81% of firms have accelerated their cloud computing plans due to COVID-19

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81% of firms have accelerated their cloud computing plans due to COVID-19 Duncan is an award-winning editor with more than 20 years experience in journalism. Having launched his tech journalism career as editor of Arabian Computer News in Dubai, he has since edited an array of tech and digital marketing publications, including Computer Business Review, TechWeekEurope, Figaro Digital, Digit and Marketing Gazette.

The global pandemic, and associated surge in remote work, has accelerated a massive move to cloud with cloud-first organisations now outnumbering on premise organizations by a ratio of three-to-one.

This was highlighted in a study by Devo Technology, a cloud-native logging and security analytics company, which assessed the current state and pace of change with regards to enterprise cloud transformation initiatives and the ramifications on teams running a Security

As many as 81% of organisations voicing that COVID had accelerated their cloud timelines and plans. Across these companies, there was a 200% jump in organizations planning to move more than 75% of their apps/workloads to the cloud, with 86% of companies placing cloud options in their decision process for new applications, and more than 40% choosing the cloud as their first option.

Jon Oltsik, senior principal analyst & ESG fellow, said: “It could not be more clear from our conversations with these companies that cloud considerations are no longer a project-based decision, but an ‘all-in’ business strategy.

“Even at a time of increasing regulations and risks—and increasing IT complexity driven by cloud computing proliferation – organisations are moving aggressively to transform their businesses.”

With such a massive and rapid shift, the current infrastructure of technology and people are not well aligned with these new realities, according to Devo Technology. Respondents cited significant issues of complexity and overload – most notably, 80% citing as much as 40% more security data on which they need to analyze and act. The staffing costs are also high with 41% citing challenges of increased workload, and 35% identifying a security skill mismatch – all resulting in higher exposure. In 60% of organisations, they have seen an increase in threat and attack complexity and in more than 60%, it has exposed weaknesses in legacy security toolsets.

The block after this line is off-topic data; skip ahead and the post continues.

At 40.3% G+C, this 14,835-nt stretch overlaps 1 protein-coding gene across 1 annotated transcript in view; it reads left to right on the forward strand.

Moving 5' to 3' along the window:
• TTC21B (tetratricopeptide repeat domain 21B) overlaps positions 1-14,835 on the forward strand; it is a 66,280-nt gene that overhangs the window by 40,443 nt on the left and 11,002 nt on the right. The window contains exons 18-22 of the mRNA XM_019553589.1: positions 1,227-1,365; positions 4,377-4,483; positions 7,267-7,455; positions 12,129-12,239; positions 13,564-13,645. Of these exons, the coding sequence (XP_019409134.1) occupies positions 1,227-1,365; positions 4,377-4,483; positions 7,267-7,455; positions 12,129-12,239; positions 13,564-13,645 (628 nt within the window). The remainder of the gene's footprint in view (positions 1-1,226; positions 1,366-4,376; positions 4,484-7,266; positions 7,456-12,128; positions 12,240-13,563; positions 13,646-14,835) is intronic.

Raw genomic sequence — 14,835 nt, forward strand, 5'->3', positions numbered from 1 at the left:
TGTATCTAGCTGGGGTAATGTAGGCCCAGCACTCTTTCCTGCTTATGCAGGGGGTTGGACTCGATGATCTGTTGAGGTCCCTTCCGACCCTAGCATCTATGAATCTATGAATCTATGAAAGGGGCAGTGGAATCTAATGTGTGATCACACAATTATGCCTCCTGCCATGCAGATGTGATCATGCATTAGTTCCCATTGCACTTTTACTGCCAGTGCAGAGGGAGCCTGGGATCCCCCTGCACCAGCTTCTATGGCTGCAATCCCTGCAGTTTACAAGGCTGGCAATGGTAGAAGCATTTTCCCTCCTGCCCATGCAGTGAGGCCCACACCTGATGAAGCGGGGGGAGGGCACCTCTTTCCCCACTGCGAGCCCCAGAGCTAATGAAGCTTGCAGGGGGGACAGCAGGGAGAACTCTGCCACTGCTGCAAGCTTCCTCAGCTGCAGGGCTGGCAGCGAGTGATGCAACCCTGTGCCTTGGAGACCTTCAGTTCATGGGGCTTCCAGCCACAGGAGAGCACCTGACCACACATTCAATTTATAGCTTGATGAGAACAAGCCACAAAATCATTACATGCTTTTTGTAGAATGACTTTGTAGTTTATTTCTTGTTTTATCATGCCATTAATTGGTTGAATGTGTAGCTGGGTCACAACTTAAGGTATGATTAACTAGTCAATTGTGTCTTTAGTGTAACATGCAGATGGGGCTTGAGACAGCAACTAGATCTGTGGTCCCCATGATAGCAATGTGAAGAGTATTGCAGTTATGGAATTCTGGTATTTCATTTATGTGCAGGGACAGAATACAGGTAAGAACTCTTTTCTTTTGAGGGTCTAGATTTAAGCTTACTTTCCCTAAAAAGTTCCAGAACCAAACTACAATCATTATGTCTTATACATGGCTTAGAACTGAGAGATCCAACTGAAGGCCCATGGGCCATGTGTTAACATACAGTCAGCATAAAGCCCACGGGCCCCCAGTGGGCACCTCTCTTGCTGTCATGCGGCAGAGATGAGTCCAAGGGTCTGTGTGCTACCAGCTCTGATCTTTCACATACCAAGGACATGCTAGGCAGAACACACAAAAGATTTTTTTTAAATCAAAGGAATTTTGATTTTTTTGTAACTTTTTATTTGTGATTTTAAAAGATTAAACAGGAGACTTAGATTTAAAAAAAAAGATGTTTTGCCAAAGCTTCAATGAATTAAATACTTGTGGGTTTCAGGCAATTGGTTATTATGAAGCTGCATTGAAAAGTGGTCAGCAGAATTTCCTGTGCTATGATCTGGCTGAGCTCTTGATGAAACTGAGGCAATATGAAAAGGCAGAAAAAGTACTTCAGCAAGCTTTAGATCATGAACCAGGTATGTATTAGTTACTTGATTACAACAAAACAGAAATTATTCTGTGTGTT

Ted Julian, SVP of product at Devo, said: “While dramatic change is a constant in security, it’s safe to say that 2020 challenged security professionals in unprecedented ways.

“An amazing and encouraging finding of this study is that nearly a quarter of organizations didn’t just weather the storm of change, they turned it into an opportunity to build for the future.”

ESG designated the 22% of organisations deemed high performing as ‘Cloud Evangelists’, characterising them as businesses with high adoption rates of cloud and cloud-based security controls. 

With nearly 80% of these organisations seeing an increase in security spending for cloud, those moving aggressively to transform their security made substantive changes, including:

More than 40% have implemented automated security processes to detect and respond to attacks on cloud workloads.

More than half have instituted cloud security training for the SOC, and 36% added security staff.

Nearly 90% believe their organisation’s public cloud security spending will increase over the next 12 months

The all-in approach taken by Cloud Evangelists has not only allowed organisations to keep pace with change, but also positively affect the operational strength of the business overall, according to Devo Technology. More than 50% said these security changes increased the pace of application development and deployment, and 62% indicated it eased the ability to adopt new technologies. Finally, 56% cited “high confidence” in security visibility into cloud workloads.

These changes by Cloud Evangelists highlight the organisational differences from another group identified in the report, Cloud Adopters (11% of survey participants), which represents organisations that are adopting cloud computing but are not as aggressive toward adoption of cloud-based security controls. When it comes to this group that are on the right track of shifting to the cloud, the report findings showed:

Adopters report a less significant positive impact of cloud computing on adopting new technologies, with only 42% reporting positive impact.

Adopters are also playing catch up to Evangelist when it comes to resources. 36% of Adopters are adding capacity or resources to security compared to 48% among Evangelists.

Adopters are nearly neck-and-neck with Evangelists with 24% strongly agreeing that adopting cloud computing exposed limitations of existing tools in providing security visibility.

The survey was conducted by the Enterprise Strategy Group (ESG) and involved 500 IT and security personnel in the ‘SOC chain of command’ at enterprise-class (i.e., more than 1,000 employees) organisations in North America and Western Europe in January 2021.

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